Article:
... how is it not? Wait until AI becomes a full reality.

If productivity was to stay the same. If someone makes 1000 a day of passive income to enjoy the spoils of the productivity of the economy there would have to be a lose of $1000 of productivity by others in the system.
... and so the 1% get richer, and the poor get poorer.
 

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... how is it not? Wait until AI becomes a full reality.

... and so the 1% get richer, and the poor get poorer.
We are probably in the part of the cycle where we get global cooling for a while which has produced famine & less productivity so technology will not have the wind against its back. The mood of the masses also effects weather we advance or destroy productivity, If we are in war mood a few bombs can destroy our productivity very fast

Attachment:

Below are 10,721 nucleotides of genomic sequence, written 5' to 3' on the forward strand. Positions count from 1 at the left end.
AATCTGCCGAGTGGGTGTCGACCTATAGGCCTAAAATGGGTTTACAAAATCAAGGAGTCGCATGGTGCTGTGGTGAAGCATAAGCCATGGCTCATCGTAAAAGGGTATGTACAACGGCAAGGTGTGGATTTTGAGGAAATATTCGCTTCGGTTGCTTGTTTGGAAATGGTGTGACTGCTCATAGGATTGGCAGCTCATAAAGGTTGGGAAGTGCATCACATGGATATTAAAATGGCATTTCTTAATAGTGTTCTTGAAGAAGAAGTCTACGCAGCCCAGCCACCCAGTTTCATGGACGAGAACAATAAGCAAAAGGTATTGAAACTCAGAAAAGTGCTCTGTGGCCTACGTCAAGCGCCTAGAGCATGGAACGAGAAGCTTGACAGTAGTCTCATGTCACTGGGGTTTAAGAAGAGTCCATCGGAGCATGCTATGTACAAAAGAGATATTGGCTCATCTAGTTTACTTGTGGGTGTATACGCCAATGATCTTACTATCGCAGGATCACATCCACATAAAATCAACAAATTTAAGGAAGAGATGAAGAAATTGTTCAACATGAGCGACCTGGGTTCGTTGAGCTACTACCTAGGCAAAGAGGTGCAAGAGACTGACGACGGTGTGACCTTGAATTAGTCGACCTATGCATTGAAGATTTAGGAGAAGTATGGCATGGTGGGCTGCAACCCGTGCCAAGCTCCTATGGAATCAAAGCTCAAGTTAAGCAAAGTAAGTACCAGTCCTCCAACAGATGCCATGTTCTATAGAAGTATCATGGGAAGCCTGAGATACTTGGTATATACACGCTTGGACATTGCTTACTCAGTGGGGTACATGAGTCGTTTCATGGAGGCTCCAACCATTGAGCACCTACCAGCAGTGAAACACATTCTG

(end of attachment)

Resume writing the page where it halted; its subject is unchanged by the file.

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Increase productivity through technology advancement could give us a life style as if we were making $1000 a day more @ some point in the future. Government is destroying our productivity by punishing the productive to give to the none productive which decreases the incentive to be productive. The math has to be taken past that of Newton to that of cycles. Just because the last few hundred years technology advancement has vibrated higher does not mean the trend will continue higher for the next several hundred years.

If productivity was to stay the same. If someone makes 1000 a day of passive income to enjoy the spoils of the productivity of the economy there would have to be a lose of $1000 of productivity by others in the system.